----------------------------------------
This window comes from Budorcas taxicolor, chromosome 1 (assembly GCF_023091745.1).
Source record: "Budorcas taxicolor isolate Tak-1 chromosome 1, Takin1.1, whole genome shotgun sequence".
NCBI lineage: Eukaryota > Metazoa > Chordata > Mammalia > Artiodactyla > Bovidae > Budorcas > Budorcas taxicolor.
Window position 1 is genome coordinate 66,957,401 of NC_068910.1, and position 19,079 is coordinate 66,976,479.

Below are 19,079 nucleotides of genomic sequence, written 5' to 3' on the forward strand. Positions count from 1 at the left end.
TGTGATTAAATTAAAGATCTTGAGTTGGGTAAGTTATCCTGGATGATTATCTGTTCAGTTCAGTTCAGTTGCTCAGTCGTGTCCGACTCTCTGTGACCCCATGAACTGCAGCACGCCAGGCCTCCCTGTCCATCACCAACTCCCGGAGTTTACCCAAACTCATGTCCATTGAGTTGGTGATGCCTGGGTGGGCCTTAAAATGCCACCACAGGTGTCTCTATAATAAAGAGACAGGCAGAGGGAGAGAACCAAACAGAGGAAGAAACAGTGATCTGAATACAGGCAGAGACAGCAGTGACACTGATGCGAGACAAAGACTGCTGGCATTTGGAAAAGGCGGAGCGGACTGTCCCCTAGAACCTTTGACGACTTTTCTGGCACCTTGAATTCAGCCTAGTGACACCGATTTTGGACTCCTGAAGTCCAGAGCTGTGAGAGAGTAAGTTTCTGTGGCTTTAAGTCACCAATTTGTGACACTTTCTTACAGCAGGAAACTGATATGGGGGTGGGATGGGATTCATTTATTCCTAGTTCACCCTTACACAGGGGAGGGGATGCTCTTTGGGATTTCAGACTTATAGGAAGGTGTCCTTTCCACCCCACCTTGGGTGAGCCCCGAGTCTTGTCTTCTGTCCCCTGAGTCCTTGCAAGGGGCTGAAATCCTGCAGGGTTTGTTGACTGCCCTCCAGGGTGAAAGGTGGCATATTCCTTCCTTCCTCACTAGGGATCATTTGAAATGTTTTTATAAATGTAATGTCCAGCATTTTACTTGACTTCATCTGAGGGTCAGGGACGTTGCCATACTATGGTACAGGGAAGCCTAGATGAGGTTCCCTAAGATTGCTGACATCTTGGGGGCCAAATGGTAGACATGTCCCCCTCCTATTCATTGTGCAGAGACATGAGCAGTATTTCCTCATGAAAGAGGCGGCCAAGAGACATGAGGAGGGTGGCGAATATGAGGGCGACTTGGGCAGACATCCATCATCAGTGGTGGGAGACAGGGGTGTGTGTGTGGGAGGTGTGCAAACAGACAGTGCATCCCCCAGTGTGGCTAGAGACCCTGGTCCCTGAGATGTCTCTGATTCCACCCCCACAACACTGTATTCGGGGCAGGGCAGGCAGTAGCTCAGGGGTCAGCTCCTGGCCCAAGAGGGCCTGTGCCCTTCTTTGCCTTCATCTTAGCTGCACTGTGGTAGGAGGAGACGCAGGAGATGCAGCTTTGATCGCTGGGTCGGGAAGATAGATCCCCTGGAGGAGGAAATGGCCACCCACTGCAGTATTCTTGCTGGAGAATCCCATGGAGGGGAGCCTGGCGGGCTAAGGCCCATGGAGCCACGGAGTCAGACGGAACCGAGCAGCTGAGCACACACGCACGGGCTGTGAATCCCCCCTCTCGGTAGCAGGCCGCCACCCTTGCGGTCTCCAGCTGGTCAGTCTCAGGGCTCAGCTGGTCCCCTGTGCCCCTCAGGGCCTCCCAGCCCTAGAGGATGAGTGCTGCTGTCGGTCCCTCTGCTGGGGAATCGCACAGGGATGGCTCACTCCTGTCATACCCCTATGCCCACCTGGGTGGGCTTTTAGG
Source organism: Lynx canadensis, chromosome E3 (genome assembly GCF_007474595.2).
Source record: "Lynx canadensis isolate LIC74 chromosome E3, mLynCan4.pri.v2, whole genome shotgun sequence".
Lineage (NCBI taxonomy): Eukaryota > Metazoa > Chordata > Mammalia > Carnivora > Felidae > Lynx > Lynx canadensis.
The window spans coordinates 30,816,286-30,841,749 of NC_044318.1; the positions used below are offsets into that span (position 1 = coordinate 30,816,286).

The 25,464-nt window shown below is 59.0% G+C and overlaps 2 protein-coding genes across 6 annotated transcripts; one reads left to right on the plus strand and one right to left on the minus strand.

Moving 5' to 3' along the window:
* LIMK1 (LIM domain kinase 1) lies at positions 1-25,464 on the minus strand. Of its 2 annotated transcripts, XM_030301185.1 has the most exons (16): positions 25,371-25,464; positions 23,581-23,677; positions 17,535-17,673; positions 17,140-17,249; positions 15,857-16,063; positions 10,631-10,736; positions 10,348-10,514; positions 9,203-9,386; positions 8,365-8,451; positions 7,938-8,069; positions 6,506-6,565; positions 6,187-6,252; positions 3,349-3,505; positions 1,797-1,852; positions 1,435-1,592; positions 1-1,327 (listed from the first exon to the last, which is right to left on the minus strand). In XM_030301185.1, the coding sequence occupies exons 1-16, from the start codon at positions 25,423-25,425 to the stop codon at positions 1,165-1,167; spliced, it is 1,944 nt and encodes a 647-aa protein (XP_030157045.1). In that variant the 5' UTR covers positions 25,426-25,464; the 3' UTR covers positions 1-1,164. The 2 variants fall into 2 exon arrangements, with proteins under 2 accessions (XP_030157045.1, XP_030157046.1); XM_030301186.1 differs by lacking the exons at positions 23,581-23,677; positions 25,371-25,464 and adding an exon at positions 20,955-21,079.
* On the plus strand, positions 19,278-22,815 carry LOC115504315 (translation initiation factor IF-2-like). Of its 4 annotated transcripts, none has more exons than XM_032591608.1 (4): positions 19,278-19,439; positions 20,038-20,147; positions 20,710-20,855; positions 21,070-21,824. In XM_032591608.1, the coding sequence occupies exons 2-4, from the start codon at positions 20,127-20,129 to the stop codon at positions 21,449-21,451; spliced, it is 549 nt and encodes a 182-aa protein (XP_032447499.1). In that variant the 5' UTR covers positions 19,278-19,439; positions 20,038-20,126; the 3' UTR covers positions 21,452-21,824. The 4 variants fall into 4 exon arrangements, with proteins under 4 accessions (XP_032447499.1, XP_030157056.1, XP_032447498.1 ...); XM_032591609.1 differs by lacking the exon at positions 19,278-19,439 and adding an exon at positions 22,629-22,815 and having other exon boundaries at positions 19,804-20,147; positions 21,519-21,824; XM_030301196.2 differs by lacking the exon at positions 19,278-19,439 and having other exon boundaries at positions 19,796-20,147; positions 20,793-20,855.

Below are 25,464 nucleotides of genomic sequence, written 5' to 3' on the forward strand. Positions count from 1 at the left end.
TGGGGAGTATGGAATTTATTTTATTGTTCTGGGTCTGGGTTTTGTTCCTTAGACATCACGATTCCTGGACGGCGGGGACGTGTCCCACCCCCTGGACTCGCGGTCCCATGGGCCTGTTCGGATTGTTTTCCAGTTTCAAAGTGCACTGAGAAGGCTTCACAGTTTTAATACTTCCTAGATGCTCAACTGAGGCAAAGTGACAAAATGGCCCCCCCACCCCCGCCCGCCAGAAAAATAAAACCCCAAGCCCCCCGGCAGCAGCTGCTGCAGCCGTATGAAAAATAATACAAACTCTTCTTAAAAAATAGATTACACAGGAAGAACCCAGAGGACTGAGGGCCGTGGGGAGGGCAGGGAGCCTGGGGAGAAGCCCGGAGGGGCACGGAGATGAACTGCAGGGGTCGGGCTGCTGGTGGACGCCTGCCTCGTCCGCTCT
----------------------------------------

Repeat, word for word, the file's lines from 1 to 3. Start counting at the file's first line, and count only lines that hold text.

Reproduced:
This window comes from Budorcas taxicolor, chromosome 1 (assembly GCF_023091745.1).
Source record: "Budorcas taxicolor isolate Tak-1 chromosome 1, Takin1.1, whole genome shotgun sequence".
NCBI lineage: Eukaryota > Metazoa > Chordata > Mammalia > Artiodactyla > Bovidae > Budorcas > Budorcas taxicolor.